CEHURDES provides a recap of the state of press freedom and calls for the promulgation of the constitution.
(CEHURDES/IFEX) – May 3, 2010 – The world is observing Press Freedom Day today. The Center for Human Rights and Democratic Studies (CEHURDES) takes this opportunity to honour the media workers in Nepal and the world.
The people of Nepal who have been waiting for a democratic constitution, sadly, are unable to experience the appropriate environment. The political parties entrusted with the responsibility of delivering the constitution on time are, instead, heading towards confrontation. As a result, the country is sure to suffer the prolonged transition and weakened prospects for peace and democracy.
Free press and human rights are the foundations of democracy. If the constitution is not delivered on time and the process is pushed to uncertainty, then it is certain that the principles of democracy and human rights will be violated. Those who are against press freedom would then be emboldened, jeopardizing peace and democracy. CEHURDES wants to urge the parties to immediately focus their attention toward preserving the achievements of the people’s movement and institutionalizing peace and democracy. As only 25 days remain before the date stipulated for constitution promulgation, CEHURDES ascertains that it is necessary for the parties to adopt the constitutional path to end the prevailing atmosphere of uncertainty.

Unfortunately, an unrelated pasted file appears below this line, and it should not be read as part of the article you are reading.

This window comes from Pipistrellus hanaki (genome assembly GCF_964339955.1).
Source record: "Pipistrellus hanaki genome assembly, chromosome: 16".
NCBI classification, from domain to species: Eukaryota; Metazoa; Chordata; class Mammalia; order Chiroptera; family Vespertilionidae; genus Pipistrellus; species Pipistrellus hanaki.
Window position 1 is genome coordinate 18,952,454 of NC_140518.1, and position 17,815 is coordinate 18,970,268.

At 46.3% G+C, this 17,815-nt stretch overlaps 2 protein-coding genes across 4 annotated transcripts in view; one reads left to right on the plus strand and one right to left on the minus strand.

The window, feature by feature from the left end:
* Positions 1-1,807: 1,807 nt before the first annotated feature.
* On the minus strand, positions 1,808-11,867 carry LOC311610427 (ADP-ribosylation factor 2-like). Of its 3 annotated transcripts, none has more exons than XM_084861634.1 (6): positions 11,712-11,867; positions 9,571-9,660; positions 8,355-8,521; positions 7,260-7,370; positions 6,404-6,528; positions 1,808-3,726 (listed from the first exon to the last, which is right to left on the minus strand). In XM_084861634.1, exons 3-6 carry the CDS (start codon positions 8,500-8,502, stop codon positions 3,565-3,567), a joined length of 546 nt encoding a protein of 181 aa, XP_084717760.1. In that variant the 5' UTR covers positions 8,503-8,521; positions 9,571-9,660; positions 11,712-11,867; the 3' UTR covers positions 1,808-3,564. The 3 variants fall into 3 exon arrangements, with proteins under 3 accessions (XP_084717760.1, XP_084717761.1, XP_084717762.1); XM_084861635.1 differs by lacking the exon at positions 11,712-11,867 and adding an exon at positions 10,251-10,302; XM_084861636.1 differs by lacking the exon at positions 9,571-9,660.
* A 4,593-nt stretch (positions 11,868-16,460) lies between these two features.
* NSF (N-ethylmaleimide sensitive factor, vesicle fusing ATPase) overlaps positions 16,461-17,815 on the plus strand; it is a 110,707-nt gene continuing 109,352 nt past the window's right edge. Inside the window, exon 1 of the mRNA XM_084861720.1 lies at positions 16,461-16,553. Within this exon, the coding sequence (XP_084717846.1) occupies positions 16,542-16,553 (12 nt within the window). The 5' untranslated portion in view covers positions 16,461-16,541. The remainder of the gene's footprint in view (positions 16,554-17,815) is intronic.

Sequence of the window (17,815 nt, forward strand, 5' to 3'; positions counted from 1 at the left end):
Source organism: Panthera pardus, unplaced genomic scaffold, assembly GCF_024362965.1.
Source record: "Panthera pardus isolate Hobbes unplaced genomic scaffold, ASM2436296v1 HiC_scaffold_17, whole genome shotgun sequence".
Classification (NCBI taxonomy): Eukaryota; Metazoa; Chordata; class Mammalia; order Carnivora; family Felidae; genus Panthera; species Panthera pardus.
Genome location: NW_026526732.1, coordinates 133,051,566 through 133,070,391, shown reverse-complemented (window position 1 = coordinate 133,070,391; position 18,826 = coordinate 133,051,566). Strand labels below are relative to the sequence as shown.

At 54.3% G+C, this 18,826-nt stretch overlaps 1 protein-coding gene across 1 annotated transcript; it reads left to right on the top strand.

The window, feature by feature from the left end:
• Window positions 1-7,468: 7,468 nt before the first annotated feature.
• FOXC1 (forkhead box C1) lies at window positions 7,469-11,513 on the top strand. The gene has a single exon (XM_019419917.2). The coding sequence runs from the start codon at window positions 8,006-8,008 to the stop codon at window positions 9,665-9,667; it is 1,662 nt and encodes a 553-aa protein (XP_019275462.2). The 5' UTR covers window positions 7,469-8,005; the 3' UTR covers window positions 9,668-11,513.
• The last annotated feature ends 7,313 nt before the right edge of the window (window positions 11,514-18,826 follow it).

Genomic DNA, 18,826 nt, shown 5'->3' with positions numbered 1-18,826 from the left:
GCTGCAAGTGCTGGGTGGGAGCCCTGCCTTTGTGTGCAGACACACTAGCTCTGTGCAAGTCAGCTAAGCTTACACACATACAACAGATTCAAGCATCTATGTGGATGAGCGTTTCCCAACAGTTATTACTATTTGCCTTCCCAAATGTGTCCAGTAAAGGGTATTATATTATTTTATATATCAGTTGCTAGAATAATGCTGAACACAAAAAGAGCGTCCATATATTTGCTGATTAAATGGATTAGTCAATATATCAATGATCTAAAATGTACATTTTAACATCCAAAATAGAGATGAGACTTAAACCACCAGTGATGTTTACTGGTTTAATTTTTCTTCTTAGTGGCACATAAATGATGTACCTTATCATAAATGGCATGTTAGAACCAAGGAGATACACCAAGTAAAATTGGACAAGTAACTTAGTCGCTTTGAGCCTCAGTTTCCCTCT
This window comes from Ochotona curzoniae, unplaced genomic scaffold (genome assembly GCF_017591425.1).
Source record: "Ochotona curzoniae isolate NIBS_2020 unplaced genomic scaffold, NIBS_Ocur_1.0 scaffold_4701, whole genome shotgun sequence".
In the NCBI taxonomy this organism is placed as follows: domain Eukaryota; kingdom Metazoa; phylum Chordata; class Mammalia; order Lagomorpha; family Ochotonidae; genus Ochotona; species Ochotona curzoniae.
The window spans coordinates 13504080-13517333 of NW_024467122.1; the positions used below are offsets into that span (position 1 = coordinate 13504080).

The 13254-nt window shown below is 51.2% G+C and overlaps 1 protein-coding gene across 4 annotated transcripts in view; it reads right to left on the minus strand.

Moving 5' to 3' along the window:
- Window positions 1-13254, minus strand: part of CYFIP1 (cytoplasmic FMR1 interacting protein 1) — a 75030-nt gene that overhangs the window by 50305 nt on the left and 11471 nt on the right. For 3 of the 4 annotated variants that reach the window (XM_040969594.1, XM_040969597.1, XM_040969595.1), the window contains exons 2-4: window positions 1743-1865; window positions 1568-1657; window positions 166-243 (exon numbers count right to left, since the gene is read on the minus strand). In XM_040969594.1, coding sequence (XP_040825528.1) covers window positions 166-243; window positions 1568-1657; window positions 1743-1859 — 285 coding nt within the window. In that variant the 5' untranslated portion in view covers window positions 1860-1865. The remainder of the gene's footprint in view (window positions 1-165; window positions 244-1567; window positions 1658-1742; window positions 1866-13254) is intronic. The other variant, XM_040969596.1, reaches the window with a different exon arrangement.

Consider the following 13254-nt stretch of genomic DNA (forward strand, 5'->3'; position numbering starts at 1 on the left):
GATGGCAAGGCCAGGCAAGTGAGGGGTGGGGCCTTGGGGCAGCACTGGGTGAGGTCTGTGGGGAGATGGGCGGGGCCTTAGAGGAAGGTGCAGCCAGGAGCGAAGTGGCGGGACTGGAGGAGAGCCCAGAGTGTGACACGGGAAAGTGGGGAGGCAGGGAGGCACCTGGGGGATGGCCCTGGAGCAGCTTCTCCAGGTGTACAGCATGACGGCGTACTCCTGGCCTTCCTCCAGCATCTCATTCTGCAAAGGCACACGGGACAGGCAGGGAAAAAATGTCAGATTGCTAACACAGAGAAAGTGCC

Looking back at the past one year, discord among the parties were frequent. Consequently, not only could the anti-democratic and anti-peace elements get the space to play, but free journalists and media entrepreneurs also became victims of targeted attacks. The owner of television station Channel Nepal, Jamim Shah, was killed in broad daylight in the capital in February. A month later, the director of Radio Today FM based in southern city of Janakpur, Arun Singhaniya, was killed. In the last year, 169 incidents that were anti-press freedom were recorded. Two people were killed while 28 suffered physical assaults. There were 95 incidents of threats and misconduct. Likewise, there have been 15 incidents of interference in publications and 19 incidents of capture of property and violence. Four journalists were displaced from their areas of work. The state arrested four journalists. We are saddened that even after the establishment of peace and democracy, the free media is facing such attacks. We believe the prevalent culture of impunity is the main cause behind this sorry state. This culture flourishes in the name of transition. Therefore, in order to end the culture of impunity, it is important to free the country from this state of transition. This calls for agreement among the parties and the promulgation of constitution that guarantees a free press and human rights.
CEHURDES urges all parties to create an environment conducive to steering the country on a democratic course, and promulgating the new constitution. We also demand that they promulgate the constitution by including the guarantee to free press and human rights in the document.